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Although contributions in digital currency were allowed by the Federal Election Commission, political candidates note the amount of bitcoin donations is not very high.
This spring, the Federal Election Commission (FEC) approved the use of bitcoin for donations to political candidates and committees. The commissioners also set a $100 limit on bitcoin contributions per one person. However, politicians failed to turn cryptocurrency into the main fundraising strategy as the amount of donations in digital currency was too small, according to the Huffington Post in a special report on the subject.
Stigma Remains Over Bitcoin’s Legitimacy
Rather than be the result of regulatory pressures, the slow adoption rate for candidate donations appears to be because of bitcoin’s reputation for being the harbor of shady cash transactions.
That image provokes concerns among donors about the effect of their using the digital currency to donate to candidates. Candidates themselves are also aware that donations in digital currencies may be used by politicians as a simple way to circumvent campaign finance regulations: that is something that many politicians don’t want to become accused of as the issue is a hot political topic in Congressional and State politics right now.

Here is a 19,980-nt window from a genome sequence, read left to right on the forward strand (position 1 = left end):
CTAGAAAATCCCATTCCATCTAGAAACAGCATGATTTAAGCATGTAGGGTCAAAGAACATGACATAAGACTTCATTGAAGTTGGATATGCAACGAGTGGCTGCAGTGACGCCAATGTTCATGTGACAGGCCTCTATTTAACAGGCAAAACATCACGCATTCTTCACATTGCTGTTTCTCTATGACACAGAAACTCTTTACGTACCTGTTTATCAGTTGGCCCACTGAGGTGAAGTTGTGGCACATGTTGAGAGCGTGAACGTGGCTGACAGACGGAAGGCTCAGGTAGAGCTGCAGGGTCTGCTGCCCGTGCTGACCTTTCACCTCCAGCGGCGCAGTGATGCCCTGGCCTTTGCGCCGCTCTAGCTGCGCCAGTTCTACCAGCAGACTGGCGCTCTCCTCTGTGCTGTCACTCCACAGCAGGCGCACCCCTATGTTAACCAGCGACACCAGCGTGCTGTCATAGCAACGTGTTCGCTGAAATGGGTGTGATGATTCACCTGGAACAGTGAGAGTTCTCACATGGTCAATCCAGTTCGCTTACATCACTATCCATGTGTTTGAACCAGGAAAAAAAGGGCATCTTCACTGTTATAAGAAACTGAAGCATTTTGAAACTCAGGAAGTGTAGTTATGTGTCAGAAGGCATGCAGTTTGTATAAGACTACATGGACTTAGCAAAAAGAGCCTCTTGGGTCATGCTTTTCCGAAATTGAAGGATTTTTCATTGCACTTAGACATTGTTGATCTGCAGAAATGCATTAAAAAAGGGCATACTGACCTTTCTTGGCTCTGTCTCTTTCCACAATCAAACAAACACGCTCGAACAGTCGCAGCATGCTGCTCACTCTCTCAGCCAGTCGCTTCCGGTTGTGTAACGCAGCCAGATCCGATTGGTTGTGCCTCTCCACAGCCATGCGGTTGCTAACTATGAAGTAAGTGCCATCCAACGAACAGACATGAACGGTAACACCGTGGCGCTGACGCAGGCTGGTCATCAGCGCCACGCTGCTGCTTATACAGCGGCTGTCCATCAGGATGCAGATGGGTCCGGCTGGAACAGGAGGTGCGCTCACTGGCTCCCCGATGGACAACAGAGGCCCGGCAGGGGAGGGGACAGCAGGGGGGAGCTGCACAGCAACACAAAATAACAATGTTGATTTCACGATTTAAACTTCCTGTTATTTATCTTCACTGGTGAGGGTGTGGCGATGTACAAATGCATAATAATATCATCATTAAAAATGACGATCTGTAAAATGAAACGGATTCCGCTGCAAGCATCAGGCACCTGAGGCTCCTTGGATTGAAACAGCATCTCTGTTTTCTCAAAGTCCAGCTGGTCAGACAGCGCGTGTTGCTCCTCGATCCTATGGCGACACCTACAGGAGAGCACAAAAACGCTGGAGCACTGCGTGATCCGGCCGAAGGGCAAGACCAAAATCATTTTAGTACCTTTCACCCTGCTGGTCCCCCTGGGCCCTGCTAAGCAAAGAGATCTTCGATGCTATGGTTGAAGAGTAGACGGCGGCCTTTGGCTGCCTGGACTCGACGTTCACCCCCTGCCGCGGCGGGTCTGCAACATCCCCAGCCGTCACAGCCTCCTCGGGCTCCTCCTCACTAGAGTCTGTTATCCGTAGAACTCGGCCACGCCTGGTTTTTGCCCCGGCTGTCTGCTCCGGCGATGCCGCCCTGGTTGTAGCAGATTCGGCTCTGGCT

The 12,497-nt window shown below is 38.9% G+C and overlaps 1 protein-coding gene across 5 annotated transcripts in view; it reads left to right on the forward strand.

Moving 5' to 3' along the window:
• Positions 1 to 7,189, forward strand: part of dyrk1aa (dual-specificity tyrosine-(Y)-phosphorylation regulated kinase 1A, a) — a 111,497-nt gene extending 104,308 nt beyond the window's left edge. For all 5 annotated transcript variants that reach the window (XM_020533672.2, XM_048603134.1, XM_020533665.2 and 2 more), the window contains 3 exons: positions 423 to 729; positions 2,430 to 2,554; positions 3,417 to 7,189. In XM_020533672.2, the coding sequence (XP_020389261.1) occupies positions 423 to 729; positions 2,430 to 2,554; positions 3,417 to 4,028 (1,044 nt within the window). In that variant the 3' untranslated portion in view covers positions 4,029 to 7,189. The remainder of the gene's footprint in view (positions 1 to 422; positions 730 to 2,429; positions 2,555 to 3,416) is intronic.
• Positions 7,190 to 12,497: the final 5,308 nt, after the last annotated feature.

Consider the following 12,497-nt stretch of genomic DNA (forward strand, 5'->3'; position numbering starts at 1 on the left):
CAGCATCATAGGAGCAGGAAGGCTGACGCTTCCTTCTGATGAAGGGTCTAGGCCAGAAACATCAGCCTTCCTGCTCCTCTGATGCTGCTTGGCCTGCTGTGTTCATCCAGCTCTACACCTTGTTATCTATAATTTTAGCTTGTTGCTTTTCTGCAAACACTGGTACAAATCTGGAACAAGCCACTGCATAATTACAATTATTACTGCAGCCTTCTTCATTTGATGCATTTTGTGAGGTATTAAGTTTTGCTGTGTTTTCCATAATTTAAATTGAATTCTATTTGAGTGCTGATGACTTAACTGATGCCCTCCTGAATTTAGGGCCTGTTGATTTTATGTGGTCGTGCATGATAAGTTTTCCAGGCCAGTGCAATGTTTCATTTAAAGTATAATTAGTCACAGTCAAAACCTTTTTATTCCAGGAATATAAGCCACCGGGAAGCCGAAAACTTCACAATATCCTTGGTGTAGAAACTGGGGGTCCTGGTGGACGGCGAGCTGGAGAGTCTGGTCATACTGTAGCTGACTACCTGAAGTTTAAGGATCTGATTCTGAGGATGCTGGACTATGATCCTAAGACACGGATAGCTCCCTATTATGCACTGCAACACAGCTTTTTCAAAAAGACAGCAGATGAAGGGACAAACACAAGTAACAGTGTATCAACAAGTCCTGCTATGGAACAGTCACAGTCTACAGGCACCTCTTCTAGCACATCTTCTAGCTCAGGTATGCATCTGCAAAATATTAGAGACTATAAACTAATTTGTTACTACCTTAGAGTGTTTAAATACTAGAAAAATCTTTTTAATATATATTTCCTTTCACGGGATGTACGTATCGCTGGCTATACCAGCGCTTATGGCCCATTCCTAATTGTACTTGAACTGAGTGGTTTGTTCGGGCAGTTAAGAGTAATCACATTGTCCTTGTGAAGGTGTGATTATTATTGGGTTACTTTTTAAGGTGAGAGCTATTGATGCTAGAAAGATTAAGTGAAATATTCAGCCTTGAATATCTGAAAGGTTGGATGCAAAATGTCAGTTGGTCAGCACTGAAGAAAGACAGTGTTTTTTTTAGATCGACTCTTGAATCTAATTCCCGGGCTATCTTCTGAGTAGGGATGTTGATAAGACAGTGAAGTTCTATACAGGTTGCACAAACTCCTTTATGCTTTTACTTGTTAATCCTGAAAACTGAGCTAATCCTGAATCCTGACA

Two candidates cited receiving donations under $100 while one House Representative said taht his campaign received donations in bitcoin totalling a little over $2,000, according to the Huff Post report.
The highest amount in donations via bitcoin appears to have gone to a Libertarian candidate, perhaps unsurprisingly. Danielle Alexandre, a Florida Libertarian candidate, received $2,500 in bitcoin donations. Still, Alexandre’s credit card donations amounted to $60,000.
Read the whole report here in full.